Staff Reporter

Concerned over lack of action on maintaining safety rules

  • All buses will have to undergo quarterly safety inspections
  • DTC told to set up mobile vehicle inspection and maintenance facility

    NEW DELHI: In the wake of a CNG-run school bus catching fire here in the Capital last week, the Environment Pollution (Prevention and Control) Authority (EPCA) has cracked the whip on implementing agencies, bus manufacturers and operators and issued a set of directives that call for strict adherence to the rules.

    Fool-proof system

    The EPCA, the pollution-monitoring arm of the Supreme Court, said there had been lapses in implementation of the directives of the Authority.

    "There is a need to make the system fool-proof and put in place a mechanism of checks and re-checks to ensure safety," said EPCA Chairperson Bhure Lal addressing a press conference here on Saturday.

    "We are deeply disturbed as safety regulations are not being fully enforced," he added.

    A team of EPCA experts examined the school bus that caught fire at Chirag Dilli on January 27 and found the 13-year-old converted bus had not met the mandatory quarterly inspection criterion.

    To prevent such incidents from happening, the EPCA has instructed the Delhi Transport Corporation (DTC) to set up by February 7 a mobile facility that will carry out on-road surprise safety inspection to check gas leakage and other parameters.

    Annual fitness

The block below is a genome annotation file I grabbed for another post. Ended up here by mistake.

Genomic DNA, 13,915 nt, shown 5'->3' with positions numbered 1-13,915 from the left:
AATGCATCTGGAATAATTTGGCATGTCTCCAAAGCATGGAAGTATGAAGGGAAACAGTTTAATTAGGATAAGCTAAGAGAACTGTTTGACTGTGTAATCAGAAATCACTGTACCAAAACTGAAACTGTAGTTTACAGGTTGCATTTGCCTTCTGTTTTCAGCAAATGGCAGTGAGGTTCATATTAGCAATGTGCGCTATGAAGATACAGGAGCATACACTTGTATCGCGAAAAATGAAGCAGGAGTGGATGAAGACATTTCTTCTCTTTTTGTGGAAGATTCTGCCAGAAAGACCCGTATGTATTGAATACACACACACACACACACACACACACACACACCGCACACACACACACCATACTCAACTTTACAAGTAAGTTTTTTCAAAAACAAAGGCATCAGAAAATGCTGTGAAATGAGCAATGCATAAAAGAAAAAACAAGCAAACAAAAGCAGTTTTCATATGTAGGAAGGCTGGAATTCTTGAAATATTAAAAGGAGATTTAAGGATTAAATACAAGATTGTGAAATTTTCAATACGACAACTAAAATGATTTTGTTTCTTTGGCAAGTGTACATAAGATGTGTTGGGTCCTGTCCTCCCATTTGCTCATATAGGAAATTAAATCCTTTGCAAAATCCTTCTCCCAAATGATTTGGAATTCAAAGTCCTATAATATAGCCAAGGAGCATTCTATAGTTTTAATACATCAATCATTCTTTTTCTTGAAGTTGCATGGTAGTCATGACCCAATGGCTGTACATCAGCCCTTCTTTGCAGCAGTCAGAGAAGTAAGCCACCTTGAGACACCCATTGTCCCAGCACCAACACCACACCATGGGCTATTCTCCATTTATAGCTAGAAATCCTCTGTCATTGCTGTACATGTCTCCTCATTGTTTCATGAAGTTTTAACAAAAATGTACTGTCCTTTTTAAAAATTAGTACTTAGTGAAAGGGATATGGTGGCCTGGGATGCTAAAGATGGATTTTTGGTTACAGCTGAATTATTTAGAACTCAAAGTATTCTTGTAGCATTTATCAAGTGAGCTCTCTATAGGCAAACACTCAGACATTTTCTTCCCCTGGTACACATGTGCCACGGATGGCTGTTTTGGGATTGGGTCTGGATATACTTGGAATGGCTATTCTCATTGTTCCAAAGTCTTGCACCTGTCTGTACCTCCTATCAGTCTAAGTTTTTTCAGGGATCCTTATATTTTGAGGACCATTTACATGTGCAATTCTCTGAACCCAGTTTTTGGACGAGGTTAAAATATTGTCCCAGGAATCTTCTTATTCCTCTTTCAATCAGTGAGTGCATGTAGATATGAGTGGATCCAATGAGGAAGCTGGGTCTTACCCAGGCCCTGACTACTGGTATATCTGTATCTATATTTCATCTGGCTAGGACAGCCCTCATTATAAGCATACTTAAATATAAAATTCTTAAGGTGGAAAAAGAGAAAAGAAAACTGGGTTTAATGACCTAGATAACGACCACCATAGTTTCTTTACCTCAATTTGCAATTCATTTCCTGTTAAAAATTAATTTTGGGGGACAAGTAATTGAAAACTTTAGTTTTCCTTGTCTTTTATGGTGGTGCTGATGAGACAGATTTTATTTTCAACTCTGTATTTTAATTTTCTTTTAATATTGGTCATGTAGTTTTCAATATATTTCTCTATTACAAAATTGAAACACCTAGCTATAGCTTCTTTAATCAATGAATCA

In an effort to tighten surveillance and implementation of directives, apart from the annual fitness and third party inspection, all buses will have to undergo quarterly safety inspections at the any of the 20 safety centres -- five of which are at DTC depots and 15 at the workshops of manufacturers Tata Motors and Ashok Leyland.

    The EPCA has directed all operators to register for quarterly inspection at the centres within 15 days and has asked the Transport Department to maintain a list of the registrations.

    The Department has also been asked to take strict action, even impounding buses, to rein in the violators. The bus owners will also have to maintain a logbook with the details about periodic testing and repairs.

    Automatic leak detectors

    In a wake-up call to the Transport Department, the Authority has directed it to acquire the automatic leak detectors and voltage testing meters at its workshops at the earliest.

    All buses would have to be inspected according to the approved checklist for safety tests.

    The Department will also have to submit to the EPCA a list of the buses that are due for phase-out.

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